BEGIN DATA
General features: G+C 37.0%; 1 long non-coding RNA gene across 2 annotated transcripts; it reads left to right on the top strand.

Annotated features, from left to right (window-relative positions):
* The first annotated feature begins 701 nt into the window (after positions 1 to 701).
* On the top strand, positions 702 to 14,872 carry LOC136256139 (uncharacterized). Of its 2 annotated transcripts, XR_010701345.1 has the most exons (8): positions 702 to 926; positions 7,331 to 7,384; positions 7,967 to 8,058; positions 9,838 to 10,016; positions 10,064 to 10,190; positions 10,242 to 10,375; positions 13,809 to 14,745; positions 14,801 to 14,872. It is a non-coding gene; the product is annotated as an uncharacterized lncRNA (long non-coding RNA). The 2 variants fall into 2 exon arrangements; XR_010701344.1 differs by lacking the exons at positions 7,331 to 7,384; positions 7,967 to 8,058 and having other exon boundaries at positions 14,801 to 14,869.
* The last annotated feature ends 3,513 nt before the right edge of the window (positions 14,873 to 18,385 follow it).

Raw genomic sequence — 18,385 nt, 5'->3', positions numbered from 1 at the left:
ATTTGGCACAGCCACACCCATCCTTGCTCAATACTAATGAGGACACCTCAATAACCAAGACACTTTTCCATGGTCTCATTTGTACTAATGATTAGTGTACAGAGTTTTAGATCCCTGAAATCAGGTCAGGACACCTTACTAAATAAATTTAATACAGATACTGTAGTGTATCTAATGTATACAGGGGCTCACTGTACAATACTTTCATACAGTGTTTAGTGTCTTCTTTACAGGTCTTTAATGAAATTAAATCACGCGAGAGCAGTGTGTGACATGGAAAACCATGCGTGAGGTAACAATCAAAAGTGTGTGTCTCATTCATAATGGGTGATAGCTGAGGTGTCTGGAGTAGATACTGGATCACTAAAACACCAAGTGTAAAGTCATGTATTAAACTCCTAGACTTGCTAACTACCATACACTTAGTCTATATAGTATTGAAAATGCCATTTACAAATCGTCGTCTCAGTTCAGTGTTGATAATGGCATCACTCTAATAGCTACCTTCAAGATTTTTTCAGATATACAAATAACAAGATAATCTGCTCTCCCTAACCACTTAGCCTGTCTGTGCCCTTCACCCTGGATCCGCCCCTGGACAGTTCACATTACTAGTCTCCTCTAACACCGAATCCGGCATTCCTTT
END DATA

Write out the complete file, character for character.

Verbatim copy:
General features: G+C 37.0%; 1 long non-coding RNA gene across 2 annotated transcripts; it reads left to right on the top strand.

Annotated features, from left to right (window-relative positions):
* The first annotated feature begins 701 nt into the window (after positions 1 to 701).
* On the top strand, positions 702 to 14,872 carry LOC136256139 (uncharacterized). Of its 2 annotated transcripts, XR_010701345.1 has the most exons (8): positions 702 to 926; positions 7,331 to 7,384; positions 7,967 to 8,058; positions 9,838 to 10,016; positions 10,064 to 10,190; positions 10,242 to 10,375; positions 13,809 to 14,745; positions 14,801 to 14,872. It is a non-coding gene; the product is annotated as an uncharacterized lncRNA (long non-coding RNA). The 2 variants fall into 2 exon arrangements; XR_010701344.1 differs by lacking the exons at positions 7,331 to 7,384; positions 7,967 to 8,058 and having other exon boundaries at positions 14,801 to 14,869.
* The last annotated feature ends 3,513 nt before the right edge of the window (positions 14,873 to 18,385 follow it).

Raw genomic sequence — 18,385 nt, 5'->3', positions numbered from 1 at the left:
ATTTGGCACAGCCACACCCATCCTTGCTCAATACTAATGAGGACACCTCAATAACCAAGACACTTTTCCATGGTCTCATTTGTACTAATGATTAGTGTACAGAGTTTTAGATCCCTGAAATCAGGTCAGGACACCTTACTAAATAAATTTAATACAGATACTGTAGTGTATCTAATGTATACAGGGGCTCACTGTACAATACTTTCATACAGTGTTTAGTGTCTTCTTTACAGGTCTTTAATGAAATTAAATCACGCGAGAGCAGTGTGTGACATGGAAAACCATGCGTGAGGTAACAATCAAAAGTGTGTGTCTCATTCATAATGGGTGATAGCTGAGGTGTCTGGAGTAGATACTGGATCACTAAAACACCAAGTGTAAAGTCATGTATTAAACTCCTAGACTTGCTAACTACCATACACTTAGTCTATATAGTATTGAAAATGCCATTTACAAATCGTCGTCTCAGTTCAGTGTTGATAATGGCATCACTCTAATAGCTACCTTCAAGATTTTTTCAGATATACAAATAACAAGATAATCTGCTCTCCCTAACCACTTAGCCTGTCTGTGCCCTTCACCCTGGATCCGCCCCTGGACAGTTCACATTACTAGTCTCCTCTAACACCGAATCCGGCATTCCTTT